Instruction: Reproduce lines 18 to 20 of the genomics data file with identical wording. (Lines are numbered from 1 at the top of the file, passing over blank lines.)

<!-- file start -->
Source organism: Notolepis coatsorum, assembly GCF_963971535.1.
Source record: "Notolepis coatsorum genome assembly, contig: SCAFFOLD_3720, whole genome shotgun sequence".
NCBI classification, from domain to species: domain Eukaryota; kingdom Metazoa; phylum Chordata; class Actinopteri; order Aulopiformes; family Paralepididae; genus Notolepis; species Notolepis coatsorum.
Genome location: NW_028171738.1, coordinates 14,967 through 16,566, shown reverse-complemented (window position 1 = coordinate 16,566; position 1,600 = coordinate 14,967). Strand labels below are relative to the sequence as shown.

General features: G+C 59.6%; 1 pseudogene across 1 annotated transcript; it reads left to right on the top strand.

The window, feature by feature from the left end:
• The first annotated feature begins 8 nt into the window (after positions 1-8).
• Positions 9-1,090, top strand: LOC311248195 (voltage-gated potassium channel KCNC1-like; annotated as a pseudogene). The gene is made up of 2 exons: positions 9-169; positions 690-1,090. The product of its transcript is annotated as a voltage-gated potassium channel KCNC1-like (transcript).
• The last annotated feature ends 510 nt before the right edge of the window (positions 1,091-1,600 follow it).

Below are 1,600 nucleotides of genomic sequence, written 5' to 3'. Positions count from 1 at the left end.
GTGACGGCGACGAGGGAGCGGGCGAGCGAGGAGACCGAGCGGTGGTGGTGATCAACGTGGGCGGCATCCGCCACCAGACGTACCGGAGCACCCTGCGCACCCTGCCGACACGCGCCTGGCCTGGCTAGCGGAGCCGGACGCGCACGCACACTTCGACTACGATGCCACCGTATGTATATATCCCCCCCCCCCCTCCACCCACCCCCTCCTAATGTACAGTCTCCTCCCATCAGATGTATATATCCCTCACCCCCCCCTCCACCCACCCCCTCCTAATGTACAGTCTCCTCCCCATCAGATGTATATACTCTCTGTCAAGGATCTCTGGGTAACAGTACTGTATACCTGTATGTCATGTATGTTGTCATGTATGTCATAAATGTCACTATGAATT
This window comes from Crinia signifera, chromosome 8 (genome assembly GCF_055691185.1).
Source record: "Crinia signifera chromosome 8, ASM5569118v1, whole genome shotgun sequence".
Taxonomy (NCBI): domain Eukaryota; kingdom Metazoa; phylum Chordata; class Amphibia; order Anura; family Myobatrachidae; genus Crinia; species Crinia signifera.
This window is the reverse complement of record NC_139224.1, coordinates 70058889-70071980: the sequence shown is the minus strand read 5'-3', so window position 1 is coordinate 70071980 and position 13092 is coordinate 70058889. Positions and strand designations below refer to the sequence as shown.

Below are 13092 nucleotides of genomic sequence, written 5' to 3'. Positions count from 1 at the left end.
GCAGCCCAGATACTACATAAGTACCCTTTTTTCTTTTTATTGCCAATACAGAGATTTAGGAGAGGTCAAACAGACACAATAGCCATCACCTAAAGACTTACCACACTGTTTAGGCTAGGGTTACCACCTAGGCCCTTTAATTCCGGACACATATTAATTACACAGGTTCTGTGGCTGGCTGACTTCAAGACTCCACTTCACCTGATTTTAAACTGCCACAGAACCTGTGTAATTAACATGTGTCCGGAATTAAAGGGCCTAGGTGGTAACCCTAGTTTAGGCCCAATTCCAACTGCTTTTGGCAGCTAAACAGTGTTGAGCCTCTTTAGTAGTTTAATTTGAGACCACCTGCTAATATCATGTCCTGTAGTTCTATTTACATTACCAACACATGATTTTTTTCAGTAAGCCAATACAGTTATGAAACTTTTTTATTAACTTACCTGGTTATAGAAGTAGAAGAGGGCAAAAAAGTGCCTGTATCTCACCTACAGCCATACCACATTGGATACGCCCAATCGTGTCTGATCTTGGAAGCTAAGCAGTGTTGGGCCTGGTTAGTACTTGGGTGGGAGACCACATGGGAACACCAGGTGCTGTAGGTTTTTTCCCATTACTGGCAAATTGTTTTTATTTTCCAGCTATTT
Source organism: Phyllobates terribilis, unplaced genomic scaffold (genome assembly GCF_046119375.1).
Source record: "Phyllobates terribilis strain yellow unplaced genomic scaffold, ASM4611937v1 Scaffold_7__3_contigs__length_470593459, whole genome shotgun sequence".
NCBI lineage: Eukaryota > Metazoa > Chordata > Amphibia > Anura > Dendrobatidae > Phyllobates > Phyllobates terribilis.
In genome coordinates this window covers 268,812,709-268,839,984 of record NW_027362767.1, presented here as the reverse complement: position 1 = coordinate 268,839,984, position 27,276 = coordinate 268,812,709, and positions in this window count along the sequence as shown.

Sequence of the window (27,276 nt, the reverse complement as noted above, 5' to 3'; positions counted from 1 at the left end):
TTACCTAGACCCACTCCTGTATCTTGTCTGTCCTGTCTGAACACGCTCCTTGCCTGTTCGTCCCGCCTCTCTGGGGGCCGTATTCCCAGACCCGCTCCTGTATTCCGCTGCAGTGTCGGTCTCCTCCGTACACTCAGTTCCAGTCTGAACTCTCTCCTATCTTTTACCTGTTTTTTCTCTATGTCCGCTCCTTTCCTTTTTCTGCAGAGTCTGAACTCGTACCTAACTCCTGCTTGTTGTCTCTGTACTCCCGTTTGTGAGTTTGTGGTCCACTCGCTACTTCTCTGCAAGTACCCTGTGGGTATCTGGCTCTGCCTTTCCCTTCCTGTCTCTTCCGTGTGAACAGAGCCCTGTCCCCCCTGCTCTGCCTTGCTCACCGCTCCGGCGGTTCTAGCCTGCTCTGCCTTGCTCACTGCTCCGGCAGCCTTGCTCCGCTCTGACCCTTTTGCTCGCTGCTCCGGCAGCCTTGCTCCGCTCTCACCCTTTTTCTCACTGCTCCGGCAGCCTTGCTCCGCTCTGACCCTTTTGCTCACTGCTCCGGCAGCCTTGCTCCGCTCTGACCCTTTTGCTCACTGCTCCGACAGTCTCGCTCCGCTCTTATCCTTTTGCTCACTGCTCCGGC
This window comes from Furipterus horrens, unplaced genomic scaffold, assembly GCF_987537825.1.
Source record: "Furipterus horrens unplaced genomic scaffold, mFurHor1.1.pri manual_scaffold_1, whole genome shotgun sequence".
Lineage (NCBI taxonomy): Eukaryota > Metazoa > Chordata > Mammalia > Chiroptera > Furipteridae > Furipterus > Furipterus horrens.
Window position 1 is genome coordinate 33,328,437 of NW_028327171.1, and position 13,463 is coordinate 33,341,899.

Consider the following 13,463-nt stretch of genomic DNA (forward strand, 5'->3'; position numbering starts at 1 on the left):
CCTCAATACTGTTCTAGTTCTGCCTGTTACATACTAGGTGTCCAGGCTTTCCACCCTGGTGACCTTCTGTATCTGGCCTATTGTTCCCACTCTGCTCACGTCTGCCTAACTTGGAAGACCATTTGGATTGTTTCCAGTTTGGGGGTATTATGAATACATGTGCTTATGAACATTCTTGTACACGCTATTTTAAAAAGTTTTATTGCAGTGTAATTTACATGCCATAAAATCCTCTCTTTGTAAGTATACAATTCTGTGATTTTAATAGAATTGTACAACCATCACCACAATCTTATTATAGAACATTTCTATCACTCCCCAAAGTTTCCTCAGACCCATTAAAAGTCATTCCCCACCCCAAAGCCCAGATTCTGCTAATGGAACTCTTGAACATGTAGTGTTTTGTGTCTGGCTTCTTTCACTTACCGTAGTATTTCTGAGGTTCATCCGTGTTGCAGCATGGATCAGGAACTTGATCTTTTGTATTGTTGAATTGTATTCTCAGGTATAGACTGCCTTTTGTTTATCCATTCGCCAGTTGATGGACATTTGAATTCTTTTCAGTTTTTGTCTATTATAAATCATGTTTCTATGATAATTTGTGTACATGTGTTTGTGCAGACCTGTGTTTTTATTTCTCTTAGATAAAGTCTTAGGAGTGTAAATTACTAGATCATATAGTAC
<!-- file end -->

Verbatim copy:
Source organism: Phyllobates terribilis, unplaced genomic scaffold (genome assembly GCF_046119375.1).
Source record: "Phyllobates terribilis strain yellow unplaced genomic scaffold, ASM4611937v1 Scaffold_7__3_contigs__length_470593459, whole genome shotgun sequence".
NCBI lineage: Eukaryota > Metazoa > Chordata > Amphibia > Anura > Dendrobatidae > Phyllobates > Phyllobates terribilis.